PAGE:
Permanent Secretary in Uganda's water ministry Bezalel Kabanda was quoted by Saturday's New Vision newspaper as saying that the negotiations were aimed at reviewing the colonial agreements that gave the two Arab countries a say in any developments related to the Nile.
Kabanda said particular concern was over the 1929 agreement that gave Egypt a greater say in determining any developments related to the Nile.
He said the agreements provided that any developments in the countries related to the Nile had to be carried out with the consent of Egypt.
However, Kabanda said the fresh negotiations aimed at putting aside some of the old agreements and for new ones to be put in place to benefit all the countries in the Nile Basin.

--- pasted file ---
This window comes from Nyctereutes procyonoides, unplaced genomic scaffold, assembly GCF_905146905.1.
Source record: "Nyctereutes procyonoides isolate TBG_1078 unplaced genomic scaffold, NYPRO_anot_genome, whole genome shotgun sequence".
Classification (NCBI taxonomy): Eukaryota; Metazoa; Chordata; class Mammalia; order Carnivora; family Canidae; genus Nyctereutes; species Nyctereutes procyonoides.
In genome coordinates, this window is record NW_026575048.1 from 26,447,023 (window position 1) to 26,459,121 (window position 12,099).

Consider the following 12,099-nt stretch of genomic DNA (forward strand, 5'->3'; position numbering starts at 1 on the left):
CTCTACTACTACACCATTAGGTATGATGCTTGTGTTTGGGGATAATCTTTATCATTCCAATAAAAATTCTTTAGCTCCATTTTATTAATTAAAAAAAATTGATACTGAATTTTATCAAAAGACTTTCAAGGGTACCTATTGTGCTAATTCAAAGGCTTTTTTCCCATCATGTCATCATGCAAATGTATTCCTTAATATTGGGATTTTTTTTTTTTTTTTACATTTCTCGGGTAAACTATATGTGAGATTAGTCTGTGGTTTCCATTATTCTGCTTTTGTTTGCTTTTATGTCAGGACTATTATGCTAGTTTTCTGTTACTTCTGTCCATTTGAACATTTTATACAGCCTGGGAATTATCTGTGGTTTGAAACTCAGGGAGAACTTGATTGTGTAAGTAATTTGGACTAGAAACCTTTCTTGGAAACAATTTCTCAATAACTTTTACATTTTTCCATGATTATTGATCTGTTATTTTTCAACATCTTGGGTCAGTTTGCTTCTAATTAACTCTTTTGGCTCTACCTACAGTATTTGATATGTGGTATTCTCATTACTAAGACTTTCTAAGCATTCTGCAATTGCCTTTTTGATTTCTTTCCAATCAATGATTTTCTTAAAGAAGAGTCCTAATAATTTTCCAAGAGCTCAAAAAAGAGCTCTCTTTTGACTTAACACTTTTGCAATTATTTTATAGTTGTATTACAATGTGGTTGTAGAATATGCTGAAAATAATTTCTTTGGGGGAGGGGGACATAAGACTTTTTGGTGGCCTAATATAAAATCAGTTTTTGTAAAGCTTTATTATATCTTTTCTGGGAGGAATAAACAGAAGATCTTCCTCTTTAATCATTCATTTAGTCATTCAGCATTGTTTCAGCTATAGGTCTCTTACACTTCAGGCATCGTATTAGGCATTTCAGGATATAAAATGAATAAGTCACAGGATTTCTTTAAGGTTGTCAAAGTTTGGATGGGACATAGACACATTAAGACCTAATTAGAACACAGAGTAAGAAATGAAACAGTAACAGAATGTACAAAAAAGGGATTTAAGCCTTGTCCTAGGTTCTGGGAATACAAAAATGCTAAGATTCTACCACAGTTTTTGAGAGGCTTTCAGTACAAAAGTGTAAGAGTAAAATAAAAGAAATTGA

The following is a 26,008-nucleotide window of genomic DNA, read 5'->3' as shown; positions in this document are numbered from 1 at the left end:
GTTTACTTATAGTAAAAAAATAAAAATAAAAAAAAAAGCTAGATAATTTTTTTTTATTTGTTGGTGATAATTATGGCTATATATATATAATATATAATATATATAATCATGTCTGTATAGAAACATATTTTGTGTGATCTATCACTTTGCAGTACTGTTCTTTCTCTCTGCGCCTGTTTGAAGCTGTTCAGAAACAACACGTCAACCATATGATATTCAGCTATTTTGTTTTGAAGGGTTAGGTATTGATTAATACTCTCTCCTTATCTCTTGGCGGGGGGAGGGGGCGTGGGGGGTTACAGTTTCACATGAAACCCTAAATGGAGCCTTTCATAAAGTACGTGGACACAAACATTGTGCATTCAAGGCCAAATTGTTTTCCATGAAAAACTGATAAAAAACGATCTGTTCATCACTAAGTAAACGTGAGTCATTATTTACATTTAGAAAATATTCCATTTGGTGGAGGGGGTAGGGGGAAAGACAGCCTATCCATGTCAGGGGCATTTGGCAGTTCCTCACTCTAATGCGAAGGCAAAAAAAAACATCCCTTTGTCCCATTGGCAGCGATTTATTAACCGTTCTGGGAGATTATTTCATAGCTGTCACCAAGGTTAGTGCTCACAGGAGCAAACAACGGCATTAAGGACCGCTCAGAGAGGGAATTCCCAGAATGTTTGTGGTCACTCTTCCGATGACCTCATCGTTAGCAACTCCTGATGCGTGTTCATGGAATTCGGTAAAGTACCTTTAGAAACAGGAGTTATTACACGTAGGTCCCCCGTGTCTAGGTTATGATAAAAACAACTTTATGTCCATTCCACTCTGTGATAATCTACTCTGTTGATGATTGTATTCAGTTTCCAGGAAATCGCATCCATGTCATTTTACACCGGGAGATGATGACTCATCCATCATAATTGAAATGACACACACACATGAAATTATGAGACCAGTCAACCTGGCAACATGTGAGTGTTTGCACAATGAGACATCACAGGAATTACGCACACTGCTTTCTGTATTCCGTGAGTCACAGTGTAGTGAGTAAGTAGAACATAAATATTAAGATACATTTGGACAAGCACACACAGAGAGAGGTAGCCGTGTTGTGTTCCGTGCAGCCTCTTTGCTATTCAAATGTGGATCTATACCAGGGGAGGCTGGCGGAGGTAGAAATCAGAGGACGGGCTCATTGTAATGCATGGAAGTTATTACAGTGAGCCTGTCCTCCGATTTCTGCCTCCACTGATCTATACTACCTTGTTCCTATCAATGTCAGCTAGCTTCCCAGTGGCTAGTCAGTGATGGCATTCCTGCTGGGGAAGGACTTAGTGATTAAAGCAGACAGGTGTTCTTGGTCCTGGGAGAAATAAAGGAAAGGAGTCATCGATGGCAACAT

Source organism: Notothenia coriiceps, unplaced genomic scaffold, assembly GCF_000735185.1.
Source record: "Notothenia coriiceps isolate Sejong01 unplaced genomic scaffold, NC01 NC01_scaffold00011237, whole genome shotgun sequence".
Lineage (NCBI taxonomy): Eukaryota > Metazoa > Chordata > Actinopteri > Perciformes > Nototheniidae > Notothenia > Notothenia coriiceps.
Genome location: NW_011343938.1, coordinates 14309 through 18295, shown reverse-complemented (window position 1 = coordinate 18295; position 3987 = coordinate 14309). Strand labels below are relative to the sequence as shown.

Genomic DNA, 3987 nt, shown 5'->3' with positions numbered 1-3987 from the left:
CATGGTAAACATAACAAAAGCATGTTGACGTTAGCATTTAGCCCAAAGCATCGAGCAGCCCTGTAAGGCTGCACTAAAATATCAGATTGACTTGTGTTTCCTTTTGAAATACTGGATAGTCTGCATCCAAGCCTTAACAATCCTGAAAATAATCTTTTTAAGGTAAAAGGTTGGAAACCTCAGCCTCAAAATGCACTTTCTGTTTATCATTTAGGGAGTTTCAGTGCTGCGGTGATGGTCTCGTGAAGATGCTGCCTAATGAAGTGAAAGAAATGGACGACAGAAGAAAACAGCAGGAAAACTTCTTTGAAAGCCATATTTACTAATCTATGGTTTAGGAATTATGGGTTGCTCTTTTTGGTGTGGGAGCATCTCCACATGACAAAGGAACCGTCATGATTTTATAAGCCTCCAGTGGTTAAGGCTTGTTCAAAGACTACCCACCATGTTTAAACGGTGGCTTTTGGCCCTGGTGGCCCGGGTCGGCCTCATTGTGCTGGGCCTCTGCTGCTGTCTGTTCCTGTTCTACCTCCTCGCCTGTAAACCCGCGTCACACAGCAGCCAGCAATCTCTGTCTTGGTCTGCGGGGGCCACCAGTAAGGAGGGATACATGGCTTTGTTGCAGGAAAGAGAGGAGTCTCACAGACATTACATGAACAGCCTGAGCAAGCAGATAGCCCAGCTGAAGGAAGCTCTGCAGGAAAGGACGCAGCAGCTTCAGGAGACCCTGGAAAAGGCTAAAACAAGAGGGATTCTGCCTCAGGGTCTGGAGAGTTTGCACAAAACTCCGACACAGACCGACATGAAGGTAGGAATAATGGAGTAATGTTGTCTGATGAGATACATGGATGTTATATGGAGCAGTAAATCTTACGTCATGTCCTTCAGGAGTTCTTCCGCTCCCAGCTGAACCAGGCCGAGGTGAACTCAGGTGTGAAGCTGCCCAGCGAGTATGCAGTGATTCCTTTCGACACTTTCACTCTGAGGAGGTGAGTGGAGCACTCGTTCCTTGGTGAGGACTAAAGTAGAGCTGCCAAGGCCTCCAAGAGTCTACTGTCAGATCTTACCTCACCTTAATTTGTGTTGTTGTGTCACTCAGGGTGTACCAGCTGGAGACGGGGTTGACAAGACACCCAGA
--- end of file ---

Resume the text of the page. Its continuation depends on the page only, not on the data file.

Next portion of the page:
He said the east African states wanted the old treaties disbanded and fresh ones re-entered to provide for bulk water transfers for production.
"The re-negotiation is aimed at a win-win situation and how we can get maximum equitable use of the waters," he said, adding that "we also want to identify some of the crops that can be grown in Uganda, Kenya and Tanzania for sale in Egypt and Sudan."
Kabanda, however, said the negotiations were still being held at a technical level, adding that "we are carrying out the technical discussions before presenting our findings to legislators."
The Nile riparian countries are Burundi, the Democratic Republic of the Congo, Egypt, Eritrea, Ethiopia, Kenya, Rwanda, Sudan, Tanzania and Uganda